Common sense and responsible fiscal management mandate the creation of a new performing arts hall in the city of Sarasota. That doesn’t mean that the current hall will be demolished, but it is reaching the end of its designed life span. Major considerations and potential new uses need to be carefully considered because changes will need to be made if we decide to keep it.
Life and structures are dynamic. Decisions about them are always based on a risk/benefit ratio. Van Wezel has two major risks associated with its continued use. First, is the reality of the competitive business factors affecting its fiscal viability. Second, is the reality of climate change and the relentless sea level rise that threatens the building. A National Oceanic and Atmospheric Administration study in 2017 predicted a sea level rise of 14-18 inches by 2050 at the Van Wezel location.
New arts halls are being constructed all over the country, including Florida. These halls generally contain multiple performing spaces for flexibility and larger seating capacity because of the technical demands and costs of touring shows. As any theatrical booking agent will tell you, the greatest number of seats and the largest amount of money generated at a given location will always win out in the competition for shows.
With only 1,700 seats, Van Wezel often loses business to larger halls elsewhere. We need 2,400 to 2,500 seats to be competitive. Remodeling the Van Wezel to add 600 seats would substantially exceed the costs permitted by FEMA rules in flood zones. Adding more seats would require changes to the building’s exterior walls and roof height that would significantly change the appearance of the building design. The building was not designed to allow for upward or outward expansion.
The existing building has no flood barriers or other means of resisting flooding. A dike of 10 to 15 feet along the bay would be needed to anticipate flood surges like the one in Fort Myers during Hurricane Ian. Flood gates would be needed at each building opening where flooding could be expected. In fact, there is no documentation that the building meets building codes in effect at the time of construction and no upgrades have occurred to bring it up to existing codes for a coastal flood zone.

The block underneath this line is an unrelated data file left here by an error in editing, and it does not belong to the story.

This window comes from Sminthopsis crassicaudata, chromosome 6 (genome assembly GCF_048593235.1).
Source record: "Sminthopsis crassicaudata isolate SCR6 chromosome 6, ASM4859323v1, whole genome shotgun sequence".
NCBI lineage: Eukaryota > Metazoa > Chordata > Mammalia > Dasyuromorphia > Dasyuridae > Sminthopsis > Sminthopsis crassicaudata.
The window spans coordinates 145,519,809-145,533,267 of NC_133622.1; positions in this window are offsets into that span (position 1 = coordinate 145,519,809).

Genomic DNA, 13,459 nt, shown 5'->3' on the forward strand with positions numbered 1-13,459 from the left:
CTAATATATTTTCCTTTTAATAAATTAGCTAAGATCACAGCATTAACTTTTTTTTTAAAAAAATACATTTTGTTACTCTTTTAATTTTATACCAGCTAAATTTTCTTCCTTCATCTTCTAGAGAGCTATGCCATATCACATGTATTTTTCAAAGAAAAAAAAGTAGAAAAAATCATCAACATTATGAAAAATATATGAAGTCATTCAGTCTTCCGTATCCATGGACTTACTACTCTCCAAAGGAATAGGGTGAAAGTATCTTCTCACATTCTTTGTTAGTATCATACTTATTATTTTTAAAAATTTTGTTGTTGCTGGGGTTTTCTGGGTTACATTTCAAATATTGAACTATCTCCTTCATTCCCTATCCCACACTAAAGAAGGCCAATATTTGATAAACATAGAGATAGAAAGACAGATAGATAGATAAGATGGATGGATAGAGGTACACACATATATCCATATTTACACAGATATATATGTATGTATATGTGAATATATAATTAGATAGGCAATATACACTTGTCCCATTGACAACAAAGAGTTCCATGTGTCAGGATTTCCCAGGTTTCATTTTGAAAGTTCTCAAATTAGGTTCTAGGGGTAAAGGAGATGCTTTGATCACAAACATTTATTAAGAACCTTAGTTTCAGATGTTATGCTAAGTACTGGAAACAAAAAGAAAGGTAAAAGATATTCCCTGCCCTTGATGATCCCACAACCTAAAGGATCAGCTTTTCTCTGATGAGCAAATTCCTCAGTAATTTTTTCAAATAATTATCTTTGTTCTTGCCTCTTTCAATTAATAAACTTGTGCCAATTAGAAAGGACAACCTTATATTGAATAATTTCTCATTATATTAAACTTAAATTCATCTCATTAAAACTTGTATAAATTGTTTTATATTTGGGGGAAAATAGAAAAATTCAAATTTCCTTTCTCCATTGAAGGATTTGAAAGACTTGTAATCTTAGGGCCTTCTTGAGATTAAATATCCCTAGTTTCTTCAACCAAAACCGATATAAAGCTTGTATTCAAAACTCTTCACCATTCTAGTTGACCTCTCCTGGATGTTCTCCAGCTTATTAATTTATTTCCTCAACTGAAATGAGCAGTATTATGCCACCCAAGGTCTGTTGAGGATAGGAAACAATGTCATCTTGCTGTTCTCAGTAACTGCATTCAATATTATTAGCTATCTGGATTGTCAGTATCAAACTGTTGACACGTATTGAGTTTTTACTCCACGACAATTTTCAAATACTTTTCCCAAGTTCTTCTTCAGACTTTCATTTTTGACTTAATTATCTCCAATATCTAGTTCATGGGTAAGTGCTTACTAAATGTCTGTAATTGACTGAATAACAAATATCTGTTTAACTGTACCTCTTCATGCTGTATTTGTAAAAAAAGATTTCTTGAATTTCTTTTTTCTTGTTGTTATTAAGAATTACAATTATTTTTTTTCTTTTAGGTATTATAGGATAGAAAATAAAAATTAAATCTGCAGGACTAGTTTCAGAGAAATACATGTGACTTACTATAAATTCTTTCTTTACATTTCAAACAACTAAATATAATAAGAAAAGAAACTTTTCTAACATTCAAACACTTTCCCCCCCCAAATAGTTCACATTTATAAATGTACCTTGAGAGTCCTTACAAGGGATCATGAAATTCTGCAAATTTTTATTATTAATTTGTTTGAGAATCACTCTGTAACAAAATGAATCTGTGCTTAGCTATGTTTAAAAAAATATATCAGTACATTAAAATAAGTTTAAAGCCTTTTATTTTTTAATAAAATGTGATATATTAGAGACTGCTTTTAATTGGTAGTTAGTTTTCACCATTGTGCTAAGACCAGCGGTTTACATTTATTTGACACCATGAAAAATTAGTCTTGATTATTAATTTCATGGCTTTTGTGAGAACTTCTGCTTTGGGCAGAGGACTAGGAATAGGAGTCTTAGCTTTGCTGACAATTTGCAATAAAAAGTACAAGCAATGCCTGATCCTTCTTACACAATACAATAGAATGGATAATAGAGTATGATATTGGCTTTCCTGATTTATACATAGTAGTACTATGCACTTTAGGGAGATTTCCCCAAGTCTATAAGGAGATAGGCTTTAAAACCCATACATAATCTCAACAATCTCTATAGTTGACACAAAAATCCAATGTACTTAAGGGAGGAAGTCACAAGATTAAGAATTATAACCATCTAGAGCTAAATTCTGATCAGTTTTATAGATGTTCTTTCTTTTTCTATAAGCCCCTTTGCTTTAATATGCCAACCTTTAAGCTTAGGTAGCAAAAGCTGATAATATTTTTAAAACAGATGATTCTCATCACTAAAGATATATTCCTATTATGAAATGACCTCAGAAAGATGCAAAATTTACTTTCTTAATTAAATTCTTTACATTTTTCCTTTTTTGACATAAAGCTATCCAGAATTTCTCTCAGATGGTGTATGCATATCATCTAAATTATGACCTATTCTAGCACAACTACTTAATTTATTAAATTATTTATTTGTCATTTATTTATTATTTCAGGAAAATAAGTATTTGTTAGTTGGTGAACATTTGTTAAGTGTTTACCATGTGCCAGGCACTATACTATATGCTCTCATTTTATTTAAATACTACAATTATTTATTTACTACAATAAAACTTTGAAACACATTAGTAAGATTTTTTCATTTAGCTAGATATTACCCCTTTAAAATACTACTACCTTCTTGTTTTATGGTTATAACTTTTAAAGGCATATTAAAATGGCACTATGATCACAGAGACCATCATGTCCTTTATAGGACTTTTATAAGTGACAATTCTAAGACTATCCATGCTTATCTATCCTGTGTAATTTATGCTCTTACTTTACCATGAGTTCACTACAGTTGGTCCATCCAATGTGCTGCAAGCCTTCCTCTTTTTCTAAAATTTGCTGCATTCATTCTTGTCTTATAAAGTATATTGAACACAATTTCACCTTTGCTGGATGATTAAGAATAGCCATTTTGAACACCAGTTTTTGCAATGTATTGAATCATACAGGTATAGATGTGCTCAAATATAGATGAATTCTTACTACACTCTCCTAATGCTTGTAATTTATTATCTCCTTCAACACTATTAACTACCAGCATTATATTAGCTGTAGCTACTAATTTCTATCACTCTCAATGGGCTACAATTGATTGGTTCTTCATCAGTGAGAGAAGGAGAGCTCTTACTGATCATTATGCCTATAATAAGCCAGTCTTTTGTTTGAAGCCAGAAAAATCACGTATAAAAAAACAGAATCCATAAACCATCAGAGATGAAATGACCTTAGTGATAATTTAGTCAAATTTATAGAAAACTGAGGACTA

If the city decided to expand the building beyond what is allowed by FEMA rules, the entire building would have to be brought up to current codes. Then, of course, there would be the question of whether the city could afford or even find insurance for the rebuilt structure because of its location. But, more to the point, floodproofing systems come with serious issues which may limit the building’s functionality.
Floors in the building are poured at grade and would need to be stabilized to resist uplift pressure from groundwater rise. One of the defects of the study was that it included only building inspection of existing finishes. The interior condition of walls and floors is unknown, but there are clues.
Moisture from groundwater is wicking up in Van Wezel’s basement areas, softening the floors so that new coverings are installed every two years to prevent injuries. Flooding has occurred in the Founders Lounge, which is below grade level. Flooding has occurred in elevator shafts. The sewage lift station between the hall and the bay has flooded and would be swamped by a storm surge.
There are other issues like the large number of leaks in the HVAC system which prevent it from operating at full capacity; the limited number of disabled-accessible areas of the auditorium; the continental seating arrangement which makes patrons climb past many people to reach their seats and slows exits; the awkward auditorium design adversely affecting lighting and sound operational issues for some shows; and more.
Returning to the risk/benefit ratio decision model: Should we remodel and enlarge Van Wezel and incur the major expenses related to floodproofing, elimination of design defects and other necessary improvements, with a result that looks nothing like Van Wezel’s original design and may not overcome the risks of being in a flood zone? Or should we make our major arts industry competitive and safe from the structural and flooding risks associated with our current building?
For me, the decision is clear. As a public asset, we need a new, safer, more competitive and floodproof building designed to maintain Sarasota’s status as the Cultural Capital of Florida!
Ken Shelin is a former Sarasota city commissioner.